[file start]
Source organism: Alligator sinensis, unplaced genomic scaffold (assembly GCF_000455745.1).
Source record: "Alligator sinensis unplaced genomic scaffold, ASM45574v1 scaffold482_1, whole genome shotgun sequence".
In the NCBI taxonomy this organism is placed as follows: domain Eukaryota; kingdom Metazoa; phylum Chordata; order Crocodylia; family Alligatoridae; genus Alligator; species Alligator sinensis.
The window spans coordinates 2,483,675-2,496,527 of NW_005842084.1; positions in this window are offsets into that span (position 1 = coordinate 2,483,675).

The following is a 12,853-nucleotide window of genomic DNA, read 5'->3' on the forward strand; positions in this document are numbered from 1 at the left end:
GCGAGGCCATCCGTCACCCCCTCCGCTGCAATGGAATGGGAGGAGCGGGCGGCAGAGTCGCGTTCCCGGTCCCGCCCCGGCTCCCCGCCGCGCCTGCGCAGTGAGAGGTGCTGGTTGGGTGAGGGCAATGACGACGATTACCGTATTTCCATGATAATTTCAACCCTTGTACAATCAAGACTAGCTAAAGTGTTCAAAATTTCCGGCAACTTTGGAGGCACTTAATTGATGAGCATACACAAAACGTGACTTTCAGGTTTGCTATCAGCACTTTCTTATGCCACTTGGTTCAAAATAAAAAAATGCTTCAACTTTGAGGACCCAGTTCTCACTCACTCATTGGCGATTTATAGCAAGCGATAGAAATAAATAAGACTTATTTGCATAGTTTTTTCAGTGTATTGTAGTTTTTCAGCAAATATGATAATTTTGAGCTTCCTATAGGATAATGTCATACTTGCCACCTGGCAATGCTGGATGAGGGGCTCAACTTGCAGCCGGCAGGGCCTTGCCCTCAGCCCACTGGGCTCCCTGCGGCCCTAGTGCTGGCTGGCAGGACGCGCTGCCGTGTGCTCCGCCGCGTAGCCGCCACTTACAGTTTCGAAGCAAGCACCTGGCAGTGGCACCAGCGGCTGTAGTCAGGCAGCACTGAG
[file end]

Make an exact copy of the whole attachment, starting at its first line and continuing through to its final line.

Source organism: Alligator sinensis, unplaced genomic scaffold (assembly GCF_000455745.1).
Source record: "Alligator sinensis unplaced genomic scaffold, ASM45574v1 scaffold482_1, whole genome shotgun sequence".
In the NCBI taxonomy this organism is placed as follows: domain Eukaryota; kingdom Metazoa; phylum Chordata; order Crocodylia; family Alligatoridae; genus Alligator; species Alligator sinensis.
The window spans coordinates 2,483,675-2,496,527 of NW_005842084.1; positions in this window are offsets into that span (position 1 = coordinate 2,483,675).

The following is a 12,853-nucleotide window of genomic DNA, read 5'->3' on the forward strand; positions in this document are numbered from 1 at the left end:
GCGAGGCCATCCGTCACCCCCTCCGCTGCAATGGAATGGGAGGAGCGGGCGGCAGAGTCGCGTTCCCGGTCCCGCCCCGGCTCCCCGCCGCGCCTGCGCAGTGAGAGGTGCTGGTTGGGTGAGGGCAATGACGACGATTACCGTATTTCCATGATAATTTCAACCCTTGTACAATCAAGACTAGCTAAAGTGTTCAAAATTTCCGGCAACTTTGGAGGCACTTAATTGATGAGCATACACAAAACGTGACTTTCAGGTTTGCTATCAGCACTTTCTTATGCCACTTGGTTCAAAATAAAAAAATGCTTCAACTTTGAGGACCCAGTTCTCACTCACTCATTGGCGATTTATAGCAAGCGATAGAAATAAATAAGACTTATTTGCATAGTTTTTTCAGTGTATTGTAGTTTTTCAGCAAATATGATAATTTTGAGCTTCCTATAGGATAATGTCATACTTGCCACCTGGCAATGCTGGATGAGGGGCTCAACTTGCAGCCGGCAGGGCCTTGCCCTCAGCCCACTGGGCTCCCTGCGGCCCTAGTGCTGGCTGGCAGGACGCGCTGCCGTGTGCTCCGCCGCGTAGCCGCCACTTACAGTTTCGAAGCAAGCACCTGGCAGTGGCACCAGCGGCTGTAGTCAGGCAGCACTGAG